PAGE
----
Through the merger of Fiat Chrysler Automobiles and France’s PSA Group, the question of what becomes ofand sat front and center. Chrysler, specifically, has truly struggled to define itself over the past decade. Well, we have some words from the man in charge of Stellantis — the newly formed, merged entity made up of FCA and PSA.
Autocar reported on CEO Carlos Tavares remarks at the Financial Times’ Future of the Car Summit each of Stellantis’ brands will receive a 10-year investment. With the lifeline, Chrysler, Dodge, Alfa Romeo and all of the automaker’s brands will receive a sum of money to create a core strategy. At the same time, Tavares wants to see results within that decade-long timeframe.
“My clear management stance is that we give a chance to each of our brands, under the leadership of a strong CEO, to define their vision, build a roadmap and make sure they use the valuable assets of Stellantis to make their business case fly,” he said. That comes with a “time window of 10 years” for success, the CEO added. The automaker declined to comment further.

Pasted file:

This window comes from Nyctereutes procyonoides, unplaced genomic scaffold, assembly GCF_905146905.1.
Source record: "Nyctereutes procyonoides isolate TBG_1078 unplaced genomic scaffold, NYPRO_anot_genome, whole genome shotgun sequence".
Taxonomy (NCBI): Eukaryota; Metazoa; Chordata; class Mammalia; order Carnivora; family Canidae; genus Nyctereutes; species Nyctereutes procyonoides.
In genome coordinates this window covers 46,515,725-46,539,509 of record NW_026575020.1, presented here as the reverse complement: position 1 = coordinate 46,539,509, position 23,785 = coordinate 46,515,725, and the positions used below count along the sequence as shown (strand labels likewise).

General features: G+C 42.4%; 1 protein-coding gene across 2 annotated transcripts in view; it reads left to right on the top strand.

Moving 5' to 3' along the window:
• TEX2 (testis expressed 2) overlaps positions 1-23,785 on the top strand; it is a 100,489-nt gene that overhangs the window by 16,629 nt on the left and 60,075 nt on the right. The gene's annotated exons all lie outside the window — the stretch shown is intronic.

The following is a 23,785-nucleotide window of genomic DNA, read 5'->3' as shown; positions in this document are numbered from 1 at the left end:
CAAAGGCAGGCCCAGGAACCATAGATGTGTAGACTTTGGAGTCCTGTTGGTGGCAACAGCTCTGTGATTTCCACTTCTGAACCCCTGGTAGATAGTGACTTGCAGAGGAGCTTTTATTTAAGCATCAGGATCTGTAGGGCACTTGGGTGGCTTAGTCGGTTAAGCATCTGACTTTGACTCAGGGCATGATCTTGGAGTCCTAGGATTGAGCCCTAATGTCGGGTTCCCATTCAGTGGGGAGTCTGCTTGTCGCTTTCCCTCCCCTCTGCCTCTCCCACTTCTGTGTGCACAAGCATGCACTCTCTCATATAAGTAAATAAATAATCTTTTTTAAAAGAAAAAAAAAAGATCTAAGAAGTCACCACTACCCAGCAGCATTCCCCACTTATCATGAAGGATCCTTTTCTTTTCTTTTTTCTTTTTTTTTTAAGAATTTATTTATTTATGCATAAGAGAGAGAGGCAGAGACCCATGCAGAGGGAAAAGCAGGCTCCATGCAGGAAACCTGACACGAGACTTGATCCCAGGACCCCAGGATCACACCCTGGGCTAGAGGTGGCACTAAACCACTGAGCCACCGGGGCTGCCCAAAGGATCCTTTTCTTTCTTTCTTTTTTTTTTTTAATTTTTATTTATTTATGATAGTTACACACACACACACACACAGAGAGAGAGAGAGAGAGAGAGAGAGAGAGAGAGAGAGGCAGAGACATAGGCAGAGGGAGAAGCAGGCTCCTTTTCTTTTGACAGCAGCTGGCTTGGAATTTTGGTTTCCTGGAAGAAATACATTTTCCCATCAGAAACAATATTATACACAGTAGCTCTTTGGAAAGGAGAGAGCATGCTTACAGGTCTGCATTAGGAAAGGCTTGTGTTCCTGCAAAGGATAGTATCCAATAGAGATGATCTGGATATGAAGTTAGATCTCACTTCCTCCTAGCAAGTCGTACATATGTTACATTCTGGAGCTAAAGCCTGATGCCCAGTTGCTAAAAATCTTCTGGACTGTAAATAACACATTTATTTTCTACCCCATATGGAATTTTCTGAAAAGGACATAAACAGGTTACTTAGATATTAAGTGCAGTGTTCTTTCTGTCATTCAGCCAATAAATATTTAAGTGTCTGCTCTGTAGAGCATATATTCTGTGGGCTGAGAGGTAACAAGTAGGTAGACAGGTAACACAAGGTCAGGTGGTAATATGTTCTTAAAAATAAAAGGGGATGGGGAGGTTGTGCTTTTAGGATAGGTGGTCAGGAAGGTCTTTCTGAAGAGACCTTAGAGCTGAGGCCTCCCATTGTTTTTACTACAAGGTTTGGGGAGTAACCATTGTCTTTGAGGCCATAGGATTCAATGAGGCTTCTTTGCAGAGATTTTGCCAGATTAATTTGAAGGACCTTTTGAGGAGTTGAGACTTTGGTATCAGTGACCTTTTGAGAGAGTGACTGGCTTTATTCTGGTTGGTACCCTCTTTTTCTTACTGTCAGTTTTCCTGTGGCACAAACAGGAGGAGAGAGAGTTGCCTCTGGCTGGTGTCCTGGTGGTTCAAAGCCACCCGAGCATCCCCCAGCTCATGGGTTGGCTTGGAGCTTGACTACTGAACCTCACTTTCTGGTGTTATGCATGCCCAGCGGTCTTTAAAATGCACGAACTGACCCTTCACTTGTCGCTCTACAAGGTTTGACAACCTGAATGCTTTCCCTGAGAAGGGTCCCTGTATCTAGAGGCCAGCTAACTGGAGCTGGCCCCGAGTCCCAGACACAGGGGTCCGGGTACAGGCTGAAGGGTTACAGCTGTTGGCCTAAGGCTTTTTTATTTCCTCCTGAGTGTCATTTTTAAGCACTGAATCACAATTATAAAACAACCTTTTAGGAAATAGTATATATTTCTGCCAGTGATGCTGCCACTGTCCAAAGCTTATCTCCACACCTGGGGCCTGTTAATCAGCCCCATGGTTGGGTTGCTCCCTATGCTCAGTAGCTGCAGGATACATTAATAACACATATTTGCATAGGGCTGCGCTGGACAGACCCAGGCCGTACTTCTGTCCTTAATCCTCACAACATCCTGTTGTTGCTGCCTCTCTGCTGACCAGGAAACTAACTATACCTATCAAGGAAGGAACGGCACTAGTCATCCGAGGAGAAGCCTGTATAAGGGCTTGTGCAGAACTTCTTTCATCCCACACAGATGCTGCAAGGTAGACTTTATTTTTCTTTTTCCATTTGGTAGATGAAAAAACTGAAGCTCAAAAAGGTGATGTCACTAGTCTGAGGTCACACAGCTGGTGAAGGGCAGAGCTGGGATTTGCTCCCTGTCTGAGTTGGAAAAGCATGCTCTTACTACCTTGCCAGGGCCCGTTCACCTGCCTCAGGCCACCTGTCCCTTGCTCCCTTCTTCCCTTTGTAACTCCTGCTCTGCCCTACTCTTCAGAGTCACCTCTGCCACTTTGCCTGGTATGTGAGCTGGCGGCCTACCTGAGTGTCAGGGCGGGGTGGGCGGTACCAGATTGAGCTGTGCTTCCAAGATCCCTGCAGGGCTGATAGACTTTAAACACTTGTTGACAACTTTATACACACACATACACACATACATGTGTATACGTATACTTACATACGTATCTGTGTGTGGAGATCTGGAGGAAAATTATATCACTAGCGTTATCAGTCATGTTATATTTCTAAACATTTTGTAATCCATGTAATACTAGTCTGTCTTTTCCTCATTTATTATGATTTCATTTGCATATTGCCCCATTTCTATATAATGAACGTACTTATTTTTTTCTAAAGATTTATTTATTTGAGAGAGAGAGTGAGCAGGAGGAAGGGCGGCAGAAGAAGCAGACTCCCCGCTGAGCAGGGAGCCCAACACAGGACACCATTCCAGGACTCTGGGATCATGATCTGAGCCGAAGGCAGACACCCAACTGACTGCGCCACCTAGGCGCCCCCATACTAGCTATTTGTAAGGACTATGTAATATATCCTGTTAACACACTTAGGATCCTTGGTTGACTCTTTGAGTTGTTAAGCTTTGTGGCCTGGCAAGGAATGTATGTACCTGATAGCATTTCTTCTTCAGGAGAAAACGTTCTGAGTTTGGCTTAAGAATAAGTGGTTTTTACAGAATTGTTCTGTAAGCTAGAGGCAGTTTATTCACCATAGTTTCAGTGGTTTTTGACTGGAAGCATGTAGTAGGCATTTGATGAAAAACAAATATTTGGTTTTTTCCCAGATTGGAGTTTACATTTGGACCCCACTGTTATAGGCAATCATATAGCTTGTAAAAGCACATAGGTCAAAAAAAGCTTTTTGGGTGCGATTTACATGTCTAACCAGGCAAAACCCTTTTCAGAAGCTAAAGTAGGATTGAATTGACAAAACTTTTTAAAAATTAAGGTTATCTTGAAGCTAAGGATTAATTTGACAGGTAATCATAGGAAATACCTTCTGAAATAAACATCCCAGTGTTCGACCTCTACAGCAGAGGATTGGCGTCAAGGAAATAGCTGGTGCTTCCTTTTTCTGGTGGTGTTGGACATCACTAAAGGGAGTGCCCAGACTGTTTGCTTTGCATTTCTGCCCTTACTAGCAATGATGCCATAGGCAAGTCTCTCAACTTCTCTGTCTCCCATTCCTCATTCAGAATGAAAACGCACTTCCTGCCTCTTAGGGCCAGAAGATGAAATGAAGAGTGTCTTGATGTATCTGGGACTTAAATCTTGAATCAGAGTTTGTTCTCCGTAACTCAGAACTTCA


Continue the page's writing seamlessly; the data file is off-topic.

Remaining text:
For Dodge, and especially Chrysler, it’s one heck of a lifeline. While Dodge continues to find success as a muscle car-oriented division, Chrysler is nearly anonymous outside of theand cheaper minivans. The 300 exists, but is long past its prime. With 10 years of investments coming its way, it will be interesting to see how Chrysler attempts to position itself within the portfolio of brands, which includes luxury and sporting brands like Maserati and the aforementioned Alfa Romeo. Jeep and Ram remain crown jewels, thanks to the explosion of pickup and SUV popularity not just in the US, but around the world.
Will Chrysler emerge as some sort of new American luxury marque? A place for reasonably priced crossovers? We don’t know, but the iconic brand has 10 years to figure it out.